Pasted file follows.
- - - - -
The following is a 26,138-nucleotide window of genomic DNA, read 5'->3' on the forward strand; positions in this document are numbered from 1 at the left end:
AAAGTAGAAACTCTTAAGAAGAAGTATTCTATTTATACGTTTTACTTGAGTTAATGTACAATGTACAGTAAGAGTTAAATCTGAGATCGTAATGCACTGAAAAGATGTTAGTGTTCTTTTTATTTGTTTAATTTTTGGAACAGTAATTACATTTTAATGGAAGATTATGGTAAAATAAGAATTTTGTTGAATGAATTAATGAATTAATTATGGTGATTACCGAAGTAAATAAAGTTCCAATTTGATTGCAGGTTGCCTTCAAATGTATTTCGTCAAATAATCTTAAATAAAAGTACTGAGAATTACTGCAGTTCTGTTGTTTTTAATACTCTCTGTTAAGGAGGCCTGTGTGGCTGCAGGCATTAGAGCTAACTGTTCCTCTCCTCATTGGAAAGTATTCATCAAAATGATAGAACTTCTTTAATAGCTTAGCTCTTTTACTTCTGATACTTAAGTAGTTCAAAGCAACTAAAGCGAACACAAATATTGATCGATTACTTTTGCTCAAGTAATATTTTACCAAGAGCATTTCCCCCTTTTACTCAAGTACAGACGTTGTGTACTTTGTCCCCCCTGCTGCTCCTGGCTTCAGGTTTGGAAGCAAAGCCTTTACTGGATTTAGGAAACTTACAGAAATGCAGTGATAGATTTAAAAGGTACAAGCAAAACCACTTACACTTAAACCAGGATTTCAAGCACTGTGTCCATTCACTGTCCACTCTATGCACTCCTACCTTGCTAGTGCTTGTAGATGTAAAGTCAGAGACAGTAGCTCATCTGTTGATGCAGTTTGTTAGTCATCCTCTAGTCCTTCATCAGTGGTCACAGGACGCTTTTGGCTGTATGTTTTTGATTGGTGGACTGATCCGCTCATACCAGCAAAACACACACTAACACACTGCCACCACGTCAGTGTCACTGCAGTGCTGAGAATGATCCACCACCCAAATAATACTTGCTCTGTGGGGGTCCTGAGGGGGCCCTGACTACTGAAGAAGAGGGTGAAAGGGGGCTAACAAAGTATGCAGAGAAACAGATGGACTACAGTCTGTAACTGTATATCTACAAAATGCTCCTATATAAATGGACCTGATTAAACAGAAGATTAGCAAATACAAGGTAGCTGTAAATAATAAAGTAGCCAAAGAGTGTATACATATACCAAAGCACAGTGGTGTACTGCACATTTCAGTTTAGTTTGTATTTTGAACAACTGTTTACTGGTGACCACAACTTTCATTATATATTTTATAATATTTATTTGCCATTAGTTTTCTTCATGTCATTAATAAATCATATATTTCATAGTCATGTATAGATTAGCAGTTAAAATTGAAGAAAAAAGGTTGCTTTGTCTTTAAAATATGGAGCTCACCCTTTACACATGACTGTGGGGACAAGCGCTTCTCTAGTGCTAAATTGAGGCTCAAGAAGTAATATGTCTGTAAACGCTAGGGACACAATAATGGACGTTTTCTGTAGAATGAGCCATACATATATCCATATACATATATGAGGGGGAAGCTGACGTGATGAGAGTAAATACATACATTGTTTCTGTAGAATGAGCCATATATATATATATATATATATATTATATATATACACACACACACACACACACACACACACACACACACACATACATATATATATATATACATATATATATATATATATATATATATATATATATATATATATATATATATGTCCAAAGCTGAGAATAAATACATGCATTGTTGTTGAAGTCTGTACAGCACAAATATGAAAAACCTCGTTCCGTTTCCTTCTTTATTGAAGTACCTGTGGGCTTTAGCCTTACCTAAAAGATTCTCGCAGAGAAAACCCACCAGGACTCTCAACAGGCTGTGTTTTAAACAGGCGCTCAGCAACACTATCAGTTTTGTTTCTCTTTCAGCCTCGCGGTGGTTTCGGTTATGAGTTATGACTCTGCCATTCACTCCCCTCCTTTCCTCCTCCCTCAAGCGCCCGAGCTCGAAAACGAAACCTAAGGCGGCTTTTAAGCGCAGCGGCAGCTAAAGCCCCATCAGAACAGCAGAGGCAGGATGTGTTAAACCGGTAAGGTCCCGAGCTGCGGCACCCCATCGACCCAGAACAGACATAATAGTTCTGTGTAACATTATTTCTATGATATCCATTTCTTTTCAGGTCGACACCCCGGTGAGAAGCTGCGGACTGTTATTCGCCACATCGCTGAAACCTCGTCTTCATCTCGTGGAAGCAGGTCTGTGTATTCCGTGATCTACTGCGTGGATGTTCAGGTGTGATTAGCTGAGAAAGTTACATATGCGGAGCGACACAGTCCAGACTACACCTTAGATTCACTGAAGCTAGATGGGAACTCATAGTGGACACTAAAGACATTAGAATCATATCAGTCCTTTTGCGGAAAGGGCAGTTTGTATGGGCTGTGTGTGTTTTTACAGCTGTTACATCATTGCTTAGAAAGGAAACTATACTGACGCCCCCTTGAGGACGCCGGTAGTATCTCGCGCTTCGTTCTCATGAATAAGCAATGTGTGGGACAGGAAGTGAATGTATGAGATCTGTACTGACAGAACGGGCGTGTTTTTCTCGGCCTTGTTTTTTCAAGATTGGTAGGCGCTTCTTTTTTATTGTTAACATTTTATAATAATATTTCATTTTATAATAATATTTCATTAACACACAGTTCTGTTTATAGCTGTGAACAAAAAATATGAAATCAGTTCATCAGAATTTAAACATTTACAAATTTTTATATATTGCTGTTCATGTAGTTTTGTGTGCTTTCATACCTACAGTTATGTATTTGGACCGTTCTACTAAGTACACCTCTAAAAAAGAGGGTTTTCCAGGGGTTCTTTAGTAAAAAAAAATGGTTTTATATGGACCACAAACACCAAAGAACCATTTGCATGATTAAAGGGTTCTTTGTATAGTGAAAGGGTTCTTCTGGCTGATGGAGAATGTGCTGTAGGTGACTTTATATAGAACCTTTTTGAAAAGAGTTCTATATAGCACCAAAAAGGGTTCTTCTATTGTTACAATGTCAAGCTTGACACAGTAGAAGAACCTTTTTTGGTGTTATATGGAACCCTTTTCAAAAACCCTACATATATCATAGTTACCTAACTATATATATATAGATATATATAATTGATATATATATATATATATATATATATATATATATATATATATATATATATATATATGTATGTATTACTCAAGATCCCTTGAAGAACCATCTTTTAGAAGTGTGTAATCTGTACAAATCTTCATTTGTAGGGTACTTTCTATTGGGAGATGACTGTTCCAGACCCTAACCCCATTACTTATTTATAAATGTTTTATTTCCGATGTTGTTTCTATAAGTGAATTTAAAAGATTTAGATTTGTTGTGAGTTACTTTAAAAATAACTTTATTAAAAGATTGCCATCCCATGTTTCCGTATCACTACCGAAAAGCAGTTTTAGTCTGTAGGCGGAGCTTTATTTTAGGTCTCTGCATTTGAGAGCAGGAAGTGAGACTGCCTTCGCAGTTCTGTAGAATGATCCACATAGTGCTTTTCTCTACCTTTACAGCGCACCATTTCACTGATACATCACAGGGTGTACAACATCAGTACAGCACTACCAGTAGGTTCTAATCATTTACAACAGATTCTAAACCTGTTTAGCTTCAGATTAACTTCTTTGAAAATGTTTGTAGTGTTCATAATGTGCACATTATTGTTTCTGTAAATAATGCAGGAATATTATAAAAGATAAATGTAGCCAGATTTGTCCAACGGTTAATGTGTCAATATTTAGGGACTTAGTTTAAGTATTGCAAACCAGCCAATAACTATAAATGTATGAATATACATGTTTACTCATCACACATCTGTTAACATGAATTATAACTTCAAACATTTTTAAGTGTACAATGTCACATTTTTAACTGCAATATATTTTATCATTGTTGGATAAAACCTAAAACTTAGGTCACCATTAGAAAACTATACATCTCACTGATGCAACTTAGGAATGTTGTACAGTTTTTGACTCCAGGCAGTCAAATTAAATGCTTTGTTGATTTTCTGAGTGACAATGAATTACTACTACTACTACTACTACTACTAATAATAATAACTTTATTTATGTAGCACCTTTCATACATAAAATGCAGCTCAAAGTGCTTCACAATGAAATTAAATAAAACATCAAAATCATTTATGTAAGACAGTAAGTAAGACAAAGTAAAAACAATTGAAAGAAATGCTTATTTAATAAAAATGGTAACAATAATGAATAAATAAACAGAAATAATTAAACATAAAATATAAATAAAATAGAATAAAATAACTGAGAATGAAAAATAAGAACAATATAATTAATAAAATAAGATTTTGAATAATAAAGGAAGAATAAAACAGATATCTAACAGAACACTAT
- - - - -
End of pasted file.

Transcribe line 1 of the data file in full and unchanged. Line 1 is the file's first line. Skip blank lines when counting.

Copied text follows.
The following is a 26,138-nucleotide window of genomic DNA, read 5'->3' on the forward strand; positions in this document are numbered from 1 at the left end: